“The Ocean’s Shadow Vessel Buttercup,” she whispered under her breath like a prayer. She loved that a name as silly as Buttercup would one day send fear through her enemies and others who might consider doing her harm. The name fit her and her crew well, a delicate flower backed by weaponry capable of grinding almost any target to dust. With money from this commission, she could supply the cannons that would allow them to become a genuine power in the archipelago.
With further commissions like this, she could upgrade to an airship so the fleet might live up to its name. “The ocean’s shadow flies above us and guides us with her winds. The ocean’s soul embraces us as we sail until the end.” She whispered the old lullaby with a smile. The memory of her mother’s voice rang in her mind.
As she came up alongside the ship, she pulled her signal whistle from her inner pocket and played the boarding song.
The imposing, sharklike silhouette of Jade Crescent peered over the side. The dorsal fin on his neck blocked out the stars behind him. He was a Sadath born with a sharkhound familiar. He stood so tall compared to his familiar Dreamclaw, who wasn’t a large creature. Normally, the Sadath mirrored their familiar’s size as a biped, but she never asked. His imposing stature and strength were a boon to the crew.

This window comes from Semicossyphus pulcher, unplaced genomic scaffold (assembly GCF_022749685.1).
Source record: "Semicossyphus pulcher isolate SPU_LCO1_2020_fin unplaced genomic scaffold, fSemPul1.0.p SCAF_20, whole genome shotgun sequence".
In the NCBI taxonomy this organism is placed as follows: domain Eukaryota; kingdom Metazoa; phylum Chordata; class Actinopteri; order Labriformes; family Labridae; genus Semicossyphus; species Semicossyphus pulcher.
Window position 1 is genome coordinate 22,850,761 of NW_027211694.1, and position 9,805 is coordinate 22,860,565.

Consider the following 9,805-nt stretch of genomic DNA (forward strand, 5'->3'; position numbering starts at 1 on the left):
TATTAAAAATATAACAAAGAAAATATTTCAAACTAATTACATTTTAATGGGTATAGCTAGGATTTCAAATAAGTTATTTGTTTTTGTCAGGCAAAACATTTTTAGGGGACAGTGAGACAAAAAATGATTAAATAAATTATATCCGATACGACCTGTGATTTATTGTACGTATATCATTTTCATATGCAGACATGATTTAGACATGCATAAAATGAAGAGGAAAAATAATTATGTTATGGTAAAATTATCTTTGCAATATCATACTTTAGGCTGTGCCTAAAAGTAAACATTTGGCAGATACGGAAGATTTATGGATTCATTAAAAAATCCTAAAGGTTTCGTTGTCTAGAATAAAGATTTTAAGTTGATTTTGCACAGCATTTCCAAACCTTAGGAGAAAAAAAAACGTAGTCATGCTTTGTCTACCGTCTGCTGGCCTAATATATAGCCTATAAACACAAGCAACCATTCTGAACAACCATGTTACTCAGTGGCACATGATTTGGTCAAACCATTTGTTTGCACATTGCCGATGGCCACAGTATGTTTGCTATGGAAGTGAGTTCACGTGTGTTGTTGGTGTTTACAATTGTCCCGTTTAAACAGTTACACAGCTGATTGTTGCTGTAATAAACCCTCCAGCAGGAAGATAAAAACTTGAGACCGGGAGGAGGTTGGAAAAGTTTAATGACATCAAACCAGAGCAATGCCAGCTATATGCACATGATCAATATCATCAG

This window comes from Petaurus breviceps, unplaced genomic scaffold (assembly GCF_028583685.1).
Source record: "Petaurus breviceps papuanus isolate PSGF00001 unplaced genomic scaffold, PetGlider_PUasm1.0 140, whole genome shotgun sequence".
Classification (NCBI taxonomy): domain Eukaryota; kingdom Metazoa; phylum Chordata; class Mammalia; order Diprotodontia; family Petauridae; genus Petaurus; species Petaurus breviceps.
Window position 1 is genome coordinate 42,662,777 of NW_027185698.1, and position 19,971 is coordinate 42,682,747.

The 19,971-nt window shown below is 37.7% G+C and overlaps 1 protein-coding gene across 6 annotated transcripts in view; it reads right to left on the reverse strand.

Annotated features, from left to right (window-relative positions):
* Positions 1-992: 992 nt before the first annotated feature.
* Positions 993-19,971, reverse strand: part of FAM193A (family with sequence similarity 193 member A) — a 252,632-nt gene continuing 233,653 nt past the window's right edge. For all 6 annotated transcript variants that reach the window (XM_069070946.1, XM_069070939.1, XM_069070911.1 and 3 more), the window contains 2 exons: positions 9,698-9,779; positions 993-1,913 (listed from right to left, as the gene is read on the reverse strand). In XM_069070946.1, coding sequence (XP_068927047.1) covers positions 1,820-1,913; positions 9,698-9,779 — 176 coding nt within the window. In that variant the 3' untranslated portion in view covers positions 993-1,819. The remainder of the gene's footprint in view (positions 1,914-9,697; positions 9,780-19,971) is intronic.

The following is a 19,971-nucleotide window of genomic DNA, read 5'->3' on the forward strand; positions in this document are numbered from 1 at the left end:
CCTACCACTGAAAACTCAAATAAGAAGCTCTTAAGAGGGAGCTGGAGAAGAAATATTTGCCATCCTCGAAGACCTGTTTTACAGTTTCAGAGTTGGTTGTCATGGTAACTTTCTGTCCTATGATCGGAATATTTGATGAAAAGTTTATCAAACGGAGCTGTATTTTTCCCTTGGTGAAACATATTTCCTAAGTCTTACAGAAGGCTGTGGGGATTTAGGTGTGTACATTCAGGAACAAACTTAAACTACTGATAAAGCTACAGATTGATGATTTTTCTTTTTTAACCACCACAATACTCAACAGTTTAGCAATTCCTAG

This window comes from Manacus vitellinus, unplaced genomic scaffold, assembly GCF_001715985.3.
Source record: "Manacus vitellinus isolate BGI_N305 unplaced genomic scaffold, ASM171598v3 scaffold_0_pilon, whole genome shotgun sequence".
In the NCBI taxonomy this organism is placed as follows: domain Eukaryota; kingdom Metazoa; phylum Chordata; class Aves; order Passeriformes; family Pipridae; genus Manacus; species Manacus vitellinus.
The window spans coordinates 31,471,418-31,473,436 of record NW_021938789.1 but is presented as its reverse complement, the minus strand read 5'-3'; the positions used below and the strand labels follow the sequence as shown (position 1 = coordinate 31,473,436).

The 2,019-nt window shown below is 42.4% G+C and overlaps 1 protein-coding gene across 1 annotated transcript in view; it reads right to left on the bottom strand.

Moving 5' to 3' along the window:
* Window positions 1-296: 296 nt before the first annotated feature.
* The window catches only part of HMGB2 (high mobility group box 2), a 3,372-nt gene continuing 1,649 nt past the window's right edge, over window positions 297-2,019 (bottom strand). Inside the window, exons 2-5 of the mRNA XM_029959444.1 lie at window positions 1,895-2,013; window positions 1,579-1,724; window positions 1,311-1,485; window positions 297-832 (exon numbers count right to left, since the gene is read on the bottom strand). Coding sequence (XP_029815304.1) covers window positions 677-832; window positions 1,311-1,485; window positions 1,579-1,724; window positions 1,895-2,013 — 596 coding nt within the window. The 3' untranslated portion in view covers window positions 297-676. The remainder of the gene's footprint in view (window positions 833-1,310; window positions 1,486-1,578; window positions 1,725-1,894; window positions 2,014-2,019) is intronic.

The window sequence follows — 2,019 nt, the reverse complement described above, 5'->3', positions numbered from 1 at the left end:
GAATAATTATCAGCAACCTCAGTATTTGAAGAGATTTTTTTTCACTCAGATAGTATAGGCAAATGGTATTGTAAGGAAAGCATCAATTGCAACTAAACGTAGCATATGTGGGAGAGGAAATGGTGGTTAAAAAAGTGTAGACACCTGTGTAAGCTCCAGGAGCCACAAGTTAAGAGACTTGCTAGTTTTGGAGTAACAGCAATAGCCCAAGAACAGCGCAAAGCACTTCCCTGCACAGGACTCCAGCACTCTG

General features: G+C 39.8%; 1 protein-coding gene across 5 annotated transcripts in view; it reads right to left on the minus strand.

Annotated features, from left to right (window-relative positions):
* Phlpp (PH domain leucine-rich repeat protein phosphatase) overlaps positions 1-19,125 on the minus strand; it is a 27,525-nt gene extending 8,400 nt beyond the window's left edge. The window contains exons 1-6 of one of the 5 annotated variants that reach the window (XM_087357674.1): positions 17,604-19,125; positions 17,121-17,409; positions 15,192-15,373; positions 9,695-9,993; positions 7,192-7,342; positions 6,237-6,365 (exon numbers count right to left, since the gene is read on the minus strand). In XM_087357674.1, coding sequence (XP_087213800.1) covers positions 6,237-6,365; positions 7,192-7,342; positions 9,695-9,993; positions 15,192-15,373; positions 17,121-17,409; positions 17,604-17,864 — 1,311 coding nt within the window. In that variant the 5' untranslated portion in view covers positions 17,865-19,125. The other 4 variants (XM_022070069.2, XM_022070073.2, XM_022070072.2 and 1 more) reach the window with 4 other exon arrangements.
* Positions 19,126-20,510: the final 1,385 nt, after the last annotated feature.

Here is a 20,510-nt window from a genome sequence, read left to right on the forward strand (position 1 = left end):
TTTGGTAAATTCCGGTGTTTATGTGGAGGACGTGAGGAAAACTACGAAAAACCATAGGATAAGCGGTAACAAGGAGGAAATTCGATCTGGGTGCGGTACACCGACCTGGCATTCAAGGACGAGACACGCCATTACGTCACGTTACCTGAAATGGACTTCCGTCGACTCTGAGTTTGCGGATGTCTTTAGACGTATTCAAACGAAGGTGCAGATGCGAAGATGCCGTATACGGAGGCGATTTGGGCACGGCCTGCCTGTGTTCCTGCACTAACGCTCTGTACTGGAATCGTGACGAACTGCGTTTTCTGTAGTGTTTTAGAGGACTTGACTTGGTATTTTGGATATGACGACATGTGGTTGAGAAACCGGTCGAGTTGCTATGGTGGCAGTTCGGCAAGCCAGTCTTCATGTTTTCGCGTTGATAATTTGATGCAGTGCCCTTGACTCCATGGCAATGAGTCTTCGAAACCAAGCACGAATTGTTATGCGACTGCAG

Jade lowered the gangway for her to get aboard and smiled at her as she walked past him. To anyone who didn't know him, his sharp, triangular teeth and broad smile inspired fear. His silvery gold skin and white chin and chest mirrored that of his sharkhound.
Her pet Ulaan, Gomruth, ran up to greet her. He resembled a short, stocky red crocodile with an enormous draconic head that made up most of his body. She petted him on the snout, and he ran off into the gloom to continue his patrol of the deck.
Jade asked her how the night went.
Maeve wrinkled her forehead and cocked her head to the side. With a sigh, she helped him pull the gangway back up.
After securing the rope, she walked away. Through the door under the quarterdeck, she glanced toward her quarters before turning the other way.
When she walked into the wardroom, the small nephrear, Iron Crane sat at the table shuffling a deck of cards. He resembled a doll carved out of a large, tan squash dressed up in a white shirt and dark gray denim pants, whose face was carved with great care.
He glanced up at her with a wry smile. “You look like you’ve had a couple shots. I take it we have a new employer?”